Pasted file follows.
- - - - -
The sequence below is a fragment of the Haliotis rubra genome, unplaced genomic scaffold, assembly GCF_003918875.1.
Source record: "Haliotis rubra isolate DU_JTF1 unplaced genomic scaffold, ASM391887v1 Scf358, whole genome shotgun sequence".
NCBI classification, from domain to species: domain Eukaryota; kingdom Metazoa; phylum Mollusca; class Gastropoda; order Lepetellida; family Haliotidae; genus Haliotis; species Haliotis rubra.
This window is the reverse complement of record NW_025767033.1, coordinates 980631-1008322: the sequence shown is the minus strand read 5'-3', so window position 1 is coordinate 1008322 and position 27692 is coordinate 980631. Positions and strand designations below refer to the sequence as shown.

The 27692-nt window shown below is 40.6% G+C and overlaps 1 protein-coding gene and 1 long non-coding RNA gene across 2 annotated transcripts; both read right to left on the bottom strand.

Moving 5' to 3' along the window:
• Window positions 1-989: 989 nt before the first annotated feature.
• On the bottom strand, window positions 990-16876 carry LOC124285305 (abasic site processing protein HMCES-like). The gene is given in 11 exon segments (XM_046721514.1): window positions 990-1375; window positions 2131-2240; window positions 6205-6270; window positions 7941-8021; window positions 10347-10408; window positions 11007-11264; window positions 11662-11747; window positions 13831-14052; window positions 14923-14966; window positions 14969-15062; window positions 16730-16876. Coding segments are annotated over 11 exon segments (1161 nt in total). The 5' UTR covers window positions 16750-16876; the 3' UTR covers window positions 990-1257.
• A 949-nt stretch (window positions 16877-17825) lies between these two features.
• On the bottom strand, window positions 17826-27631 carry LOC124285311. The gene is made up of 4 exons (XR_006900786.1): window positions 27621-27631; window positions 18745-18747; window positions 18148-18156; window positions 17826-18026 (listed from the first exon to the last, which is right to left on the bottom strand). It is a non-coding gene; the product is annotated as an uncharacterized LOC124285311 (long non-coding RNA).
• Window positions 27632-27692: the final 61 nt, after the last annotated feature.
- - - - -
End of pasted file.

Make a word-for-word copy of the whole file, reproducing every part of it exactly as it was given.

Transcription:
The sequence below is a fragment of the Haliotis rubra genome, unplaced genomic scaffold, assembly GCF_003918875.1.
Source record: "Haliotis rubra isolate DU_JTF1 unplaced genomic scaffold, ASM391887v1 Scf358, whole genome shotgun sequence".
NCBI classification, from domain to species: domain Eukaryota; kingdom Metazoa; phylum Mollusca; class Gastropoda; order Lepetellida; family Haliotidae; genus Haliotis; species Haliotis rubra.
This window is the reverse complement of record NW_025767033.1, coordinates 980631-1008322: the sequence shown is the minus strand read 5'-3', so window position 1 is coordinate 1008322 and position 27692 is coordinate 980631. Positions and strand designations below refer to the sequence as shown.

The 27692-nt window shown below is 40.6% G+C and overlaps 1 protein-coding gene and 1 long non-coding RNA gene across 2 annotated transcripts; both read right to left on the bottom strand.

Moving 5' to 3' along the window:
• Window positions 1-989: 989 nt before the first annotated feature.
• On the bottom strand, window positions 990-16876 carry LOC124285305 (abasic site processing protein HMCES-like). The gene is given in 11 exon segments (XM_046721514.1): window positions 990-1375; window positions 2131-2240; window positions 6205-6270; window positions 7941-8021; window positions 10347-10408; window positions 11007-11264; window positions 11662-11747; window positions 13831-14052; window positions 14923-14966; window positions 14969-15062; window positions 16730-16876. Coding segments are annotated over 11 exon segments (1161 nt in total). The 5' UTR covers window positions 16750-16876; the 3' UTR covers window positions 990-1257.
• A 949-nt stretch (window positions 16877-17825) lies between these two features.
• On the bottom strand, window positions 17826-27631 carry LOC124285311. The gene is made up of 4 exons (XR_006900786.1): window positions 27621-27631; window positions 18745-18747; window positions 18148-18156; window positions 17826-18026 (listed from the first exon to the last, which is right to left on the bottom strand). It is a non-coding gene; the product is annotated as an uncharacterized LOC124285311 (long non-coding RNA).
• Window positions 27632-27692: the final 61 nt, after the last annotated feature.